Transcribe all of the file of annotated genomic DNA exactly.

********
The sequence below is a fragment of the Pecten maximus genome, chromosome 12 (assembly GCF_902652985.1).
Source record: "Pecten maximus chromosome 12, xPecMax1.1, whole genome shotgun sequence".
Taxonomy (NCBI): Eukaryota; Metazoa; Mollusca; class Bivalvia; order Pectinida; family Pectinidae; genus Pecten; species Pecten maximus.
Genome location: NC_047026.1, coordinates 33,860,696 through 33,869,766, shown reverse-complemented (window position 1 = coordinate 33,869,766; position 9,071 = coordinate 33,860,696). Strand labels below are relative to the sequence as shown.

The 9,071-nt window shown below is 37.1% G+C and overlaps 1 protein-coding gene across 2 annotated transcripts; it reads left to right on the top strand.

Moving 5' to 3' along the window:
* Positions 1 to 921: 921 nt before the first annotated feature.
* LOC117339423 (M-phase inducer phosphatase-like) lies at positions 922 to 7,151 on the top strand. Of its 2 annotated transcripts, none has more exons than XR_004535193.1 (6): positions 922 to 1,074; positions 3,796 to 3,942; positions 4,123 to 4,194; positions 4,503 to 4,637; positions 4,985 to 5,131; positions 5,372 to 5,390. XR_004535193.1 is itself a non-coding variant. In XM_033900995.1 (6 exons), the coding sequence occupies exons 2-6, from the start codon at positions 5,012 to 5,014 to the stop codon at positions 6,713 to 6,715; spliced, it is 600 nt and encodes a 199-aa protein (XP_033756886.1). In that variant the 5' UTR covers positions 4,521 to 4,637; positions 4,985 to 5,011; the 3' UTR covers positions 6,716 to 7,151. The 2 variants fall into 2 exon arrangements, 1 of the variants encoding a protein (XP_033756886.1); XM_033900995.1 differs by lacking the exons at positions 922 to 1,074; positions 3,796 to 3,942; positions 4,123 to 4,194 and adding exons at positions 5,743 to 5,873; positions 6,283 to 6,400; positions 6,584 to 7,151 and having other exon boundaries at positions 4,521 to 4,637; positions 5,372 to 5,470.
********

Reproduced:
The sequence below is a fragment of the Pecten maximus genome, chromosome 12 (assembly GCF_902652985.1).
Source record: "Pecten maximus chromosome 12, xPecMax1.1, whole genome shotgun sequence".
Taxonomy (NCBI): Eukaryota; Metazoa; Mollusca; class Bivalvia; order Pectinida; family Pectinidae; genus Pecten; species Pecten maximus.
Genome location: NC_047026.1, coordinates 33,860,696 through 33,869,766, shown reverse-complemented (window position 1 = coordinate 33,869,766; position 9,071 = coordinate 33,860,696). Strand labels below are relative to the sequence as shown.

The 9,071-nt window shown below is 37.1% G+C and overlaps 1 protein-coding gene across 2 annotated transcripts; it reads left to right on the top strand.

Moving 5' to 3' along the window:
* Positions 1 to 921: 921 nt before the first annotated feature.
* LOC117339423 (M-phase inducer phosphatase-like) lies at positions 922 to 7,151 on the top strand. Of its 2 annotated transcripts, none has more exons than XR_004535193.1 (6): positions 922 to 1,074; positions 3,796 to 3,942; positions 4,123 to 4,194; positions 4,503 to 4,637; positions 4,985 to 5,131; positions 5,372 to 5,390. XR_004535193.1 is itself a non-coding variant. In XM_033900995.1 (6 exons), the coding sequence occupies exons 2-6, from the start codon at positions 5,012 to 5,014 to the stop codon at positions 6,713 to 6,715; spliced, it is 600 nt and encodes a 199-aa protein (XP_033756886.1). In that variant the 5' UTR covers positions 4,521 to 4,637; positions 4,985 to 5,011; the 3' UTR covers positions 6,716 to 7,151. The 2 variants fall into 2 exon arrangements, 1 of the variants encoding a protein (XP_033756886.1); XM_033900995.1 differs by lacking the exons at positions 922 to 1,074; positions 3,796 to 3,942; positions 4,123 to 4,194 and adding exons at positions 5,743 to 5,873; positions 6,283 to 6,400; positions 6,584 to 7,151 and having other exon boundaries at positions 4,521 to 4,637; positions 5,372 to 5,470.